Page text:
THE HOMELESS, like the poor, seem always with us. And that situation doesn't look like changing. If anything, the position in London is worsening: the number of private houses and flats available is still declining and local authorities, struggling with insufficient resources, are unable to make up the deficit.
Providence Row Night Refuge exists to alleviate that problem. It was set up in 1860 by a remarkable Catholic priest, Mgr Daniel Gilbert. His description of the misery he encountered then still rings true today: "There are men and women crouching on doorsteps, or in cellars, or under carts and waggons because they are friendless and penniless and cannot pay for their lodgings."
The refuge is set in Gilpin Street, in East London. It is run by the Sisters of Mercy, of whom seven work full-time in the refuge and another 15 give part-time assistance. There are also several other full-time staff.
Homelessness knows no barriers of race, class or creed. People from all backgrounds come to the refuge seeking help. There they find two night shelters with accommodation for 33 men and 45 women, a longer-term shelter for up to 12 men, and nine family units. People stay for periods ranging from one night to several months. In addition there arc three. hostels with 60 places for people working in London — students, teachers and business girls who come from all over the world. They pay a subsidised "rent" of £13.50 a week, which includes everything.
Finally, Providence Row also has a Housing Association, which owns 12 houses in Aylward Street serving more permanent accommodation needs.
A glance at some examples of cases handled at the Refuge indicates the kind of problems dealt with there.
Mrs A was a 55-year-old woman admitted in an appalling condition. Her four grown-up children were all professionally trained but did not seem to care, She had been drinking heavily after the death of her husband. After three months' rehabilitation and care she became re-established in social life with a flat and a suitable job. Mr and Mrs B were a young couple who arrived in London with £20. They spent some nights living rough before a local agency directed them to Providence Row.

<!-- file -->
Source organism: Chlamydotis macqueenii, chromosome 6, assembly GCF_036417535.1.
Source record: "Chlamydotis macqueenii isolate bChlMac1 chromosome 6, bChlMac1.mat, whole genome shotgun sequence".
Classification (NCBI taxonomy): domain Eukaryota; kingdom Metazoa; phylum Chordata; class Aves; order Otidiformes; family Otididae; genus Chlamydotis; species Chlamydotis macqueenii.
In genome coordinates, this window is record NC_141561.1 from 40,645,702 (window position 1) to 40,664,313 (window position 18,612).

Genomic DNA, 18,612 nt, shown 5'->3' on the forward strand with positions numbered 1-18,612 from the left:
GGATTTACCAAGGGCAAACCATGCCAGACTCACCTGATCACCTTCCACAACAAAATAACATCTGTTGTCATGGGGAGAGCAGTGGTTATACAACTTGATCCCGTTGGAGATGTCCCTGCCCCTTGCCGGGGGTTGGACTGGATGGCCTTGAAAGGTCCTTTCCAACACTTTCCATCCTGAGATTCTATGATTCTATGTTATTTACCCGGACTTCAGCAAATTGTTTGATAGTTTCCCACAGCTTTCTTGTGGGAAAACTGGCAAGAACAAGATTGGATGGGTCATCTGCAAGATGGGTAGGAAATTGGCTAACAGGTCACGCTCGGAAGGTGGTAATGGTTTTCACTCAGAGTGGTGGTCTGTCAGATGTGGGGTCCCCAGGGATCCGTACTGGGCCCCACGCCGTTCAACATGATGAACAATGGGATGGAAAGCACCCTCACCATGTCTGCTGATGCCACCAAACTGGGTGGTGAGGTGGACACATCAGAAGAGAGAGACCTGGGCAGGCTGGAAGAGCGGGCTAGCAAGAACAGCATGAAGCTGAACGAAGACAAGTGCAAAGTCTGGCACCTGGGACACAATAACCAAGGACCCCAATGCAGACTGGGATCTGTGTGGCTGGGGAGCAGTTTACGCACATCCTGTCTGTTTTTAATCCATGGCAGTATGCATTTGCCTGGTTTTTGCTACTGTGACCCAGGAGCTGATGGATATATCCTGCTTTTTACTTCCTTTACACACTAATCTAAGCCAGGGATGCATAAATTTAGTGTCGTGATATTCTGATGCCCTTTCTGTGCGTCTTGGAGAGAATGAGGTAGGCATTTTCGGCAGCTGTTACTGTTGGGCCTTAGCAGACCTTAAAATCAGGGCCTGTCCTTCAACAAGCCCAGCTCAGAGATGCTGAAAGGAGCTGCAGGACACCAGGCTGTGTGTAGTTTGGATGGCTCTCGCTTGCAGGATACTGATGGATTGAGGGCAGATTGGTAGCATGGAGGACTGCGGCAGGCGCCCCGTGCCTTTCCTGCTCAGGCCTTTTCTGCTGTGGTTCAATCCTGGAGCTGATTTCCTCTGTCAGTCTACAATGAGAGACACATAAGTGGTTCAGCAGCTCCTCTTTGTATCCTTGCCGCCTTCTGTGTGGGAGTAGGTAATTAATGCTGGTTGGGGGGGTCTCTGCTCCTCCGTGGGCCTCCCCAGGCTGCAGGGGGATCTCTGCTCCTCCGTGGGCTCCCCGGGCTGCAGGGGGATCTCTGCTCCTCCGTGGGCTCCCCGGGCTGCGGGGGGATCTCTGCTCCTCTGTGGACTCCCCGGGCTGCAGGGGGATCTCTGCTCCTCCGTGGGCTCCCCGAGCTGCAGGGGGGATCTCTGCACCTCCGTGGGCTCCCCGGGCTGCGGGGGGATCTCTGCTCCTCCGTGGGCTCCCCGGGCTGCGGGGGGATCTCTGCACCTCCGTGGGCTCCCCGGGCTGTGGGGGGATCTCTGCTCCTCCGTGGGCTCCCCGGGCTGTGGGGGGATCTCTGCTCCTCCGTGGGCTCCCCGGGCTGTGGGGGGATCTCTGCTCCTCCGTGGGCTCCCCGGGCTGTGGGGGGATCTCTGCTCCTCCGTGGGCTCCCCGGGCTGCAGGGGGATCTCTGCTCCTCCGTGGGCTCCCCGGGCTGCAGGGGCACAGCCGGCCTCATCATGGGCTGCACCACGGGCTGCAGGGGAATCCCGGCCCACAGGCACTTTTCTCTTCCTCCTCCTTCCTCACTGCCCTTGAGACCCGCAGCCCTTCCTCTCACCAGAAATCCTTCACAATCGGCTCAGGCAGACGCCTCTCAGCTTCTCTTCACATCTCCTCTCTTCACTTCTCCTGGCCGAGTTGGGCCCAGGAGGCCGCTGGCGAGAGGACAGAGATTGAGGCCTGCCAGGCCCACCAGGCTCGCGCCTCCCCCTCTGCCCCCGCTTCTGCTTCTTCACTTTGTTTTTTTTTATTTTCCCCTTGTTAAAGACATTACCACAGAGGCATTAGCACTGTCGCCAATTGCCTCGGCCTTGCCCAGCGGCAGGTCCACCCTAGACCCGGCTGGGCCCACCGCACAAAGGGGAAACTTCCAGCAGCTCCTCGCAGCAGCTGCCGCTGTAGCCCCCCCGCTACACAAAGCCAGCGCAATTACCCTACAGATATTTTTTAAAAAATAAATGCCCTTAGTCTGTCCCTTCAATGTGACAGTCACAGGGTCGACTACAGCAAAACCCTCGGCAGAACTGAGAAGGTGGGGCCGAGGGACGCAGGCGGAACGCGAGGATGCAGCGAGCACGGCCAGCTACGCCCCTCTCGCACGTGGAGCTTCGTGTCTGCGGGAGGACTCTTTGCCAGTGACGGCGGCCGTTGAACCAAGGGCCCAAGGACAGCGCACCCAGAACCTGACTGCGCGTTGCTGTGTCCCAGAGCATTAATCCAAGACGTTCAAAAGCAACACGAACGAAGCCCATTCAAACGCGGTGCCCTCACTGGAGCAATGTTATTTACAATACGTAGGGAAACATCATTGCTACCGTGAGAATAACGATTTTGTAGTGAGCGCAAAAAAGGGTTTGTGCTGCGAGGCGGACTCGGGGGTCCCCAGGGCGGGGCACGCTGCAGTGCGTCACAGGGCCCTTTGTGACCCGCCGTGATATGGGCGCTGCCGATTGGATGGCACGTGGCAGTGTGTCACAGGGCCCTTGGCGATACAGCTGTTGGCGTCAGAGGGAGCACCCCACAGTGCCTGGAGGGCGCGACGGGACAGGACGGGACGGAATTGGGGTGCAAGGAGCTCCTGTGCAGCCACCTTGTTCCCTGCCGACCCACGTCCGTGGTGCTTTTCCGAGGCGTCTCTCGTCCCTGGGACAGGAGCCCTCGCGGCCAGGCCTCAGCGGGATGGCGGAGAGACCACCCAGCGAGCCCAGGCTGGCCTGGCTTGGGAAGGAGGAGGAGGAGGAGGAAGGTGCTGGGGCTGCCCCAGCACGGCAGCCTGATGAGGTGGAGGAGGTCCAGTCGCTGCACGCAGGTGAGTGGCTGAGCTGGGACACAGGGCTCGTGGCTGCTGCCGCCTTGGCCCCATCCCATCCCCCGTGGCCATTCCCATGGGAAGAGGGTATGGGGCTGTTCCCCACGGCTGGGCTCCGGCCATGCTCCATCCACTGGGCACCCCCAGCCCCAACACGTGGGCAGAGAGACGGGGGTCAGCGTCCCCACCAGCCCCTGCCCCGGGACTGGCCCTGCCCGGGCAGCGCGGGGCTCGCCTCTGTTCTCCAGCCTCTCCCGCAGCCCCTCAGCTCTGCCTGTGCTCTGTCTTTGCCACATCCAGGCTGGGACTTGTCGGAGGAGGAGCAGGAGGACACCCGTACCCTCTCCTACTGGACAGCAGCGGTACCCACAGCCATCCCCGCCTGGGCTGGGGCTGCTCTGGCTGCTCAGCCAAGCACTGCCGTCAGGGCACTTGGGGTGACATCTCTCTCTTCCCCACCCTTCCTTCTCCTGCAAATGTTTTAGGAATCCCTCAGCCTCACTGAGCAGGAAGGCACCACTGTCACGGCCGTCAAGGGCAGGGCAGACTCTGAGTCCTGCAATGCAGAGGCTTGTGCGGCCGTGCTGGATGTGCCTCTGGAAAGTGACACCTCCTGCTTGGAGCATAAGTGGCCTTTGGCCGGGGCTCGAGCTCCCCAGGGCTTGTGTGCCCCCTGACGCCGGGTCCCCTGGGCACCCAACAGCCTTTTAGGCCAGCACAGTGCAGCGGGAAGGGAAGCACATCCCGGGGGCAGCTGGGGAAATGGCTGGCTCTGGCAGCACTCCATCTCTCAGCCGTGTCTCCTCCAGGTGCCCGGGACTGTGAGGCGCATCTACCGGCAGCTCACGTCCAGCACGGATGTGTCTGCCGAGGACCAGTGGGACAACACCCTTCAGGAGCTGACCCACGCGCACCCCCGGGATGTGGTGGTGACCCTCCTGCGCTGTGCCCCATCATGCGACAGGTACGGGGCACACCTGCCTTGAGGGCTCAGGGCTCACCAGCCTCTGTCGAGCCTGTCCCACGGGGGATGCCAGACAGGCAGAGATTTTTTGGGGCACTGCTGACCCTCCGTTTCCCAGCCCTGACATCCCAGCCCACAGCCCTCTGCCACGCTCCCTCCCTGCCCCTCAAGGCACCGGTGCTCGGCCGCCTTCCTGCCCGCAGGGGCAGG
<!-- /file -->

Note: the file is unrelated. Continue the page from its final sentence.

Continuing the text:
Three days later, 6+ months pregnant and highly disturbed, Mrs B went into a coma. With the help of hospital treatment and a social worker's persistence, they too found a flat.
Miss C had to give up nursing studies because she was pregnant. At the time she was referred to the refuge, she was considering an abortion. Now she and her thriving child are housed and she has resumed her studies.
Mr D suffered from a very nervous temperament and a particularly irritating skin condition. This caused a fellow tenant to force him to leave. He spent nine months at the hostel before being accommodated in a GLC flat.
Not all cases, of course are such obvious "success stories", But the work of Providence Row is not only concerned with "cure". Proper care is as important a part of their ministry.
Catherine McAuley, the foundress of the Order of the Sisters of Mercy, was a person who believed passionately in the power of women for the betterment of society.
Her favourite maxim was one which accurately reflects the outlook of the sisters to this day: There are things which the poor prize more highly than gold, though they cost the donor nothing. Among these are the kind word, the gentle compassionate look and the patient listening to their sorrow and pain."
Providence Row provides a refuge and a shelter for people who are often desperate. To those with nothing else to hope for, it brings alive again the Gospel words: "I was hungry and you gave me food; I was thirsty and you gave me drink; I was a stranger and you took me in."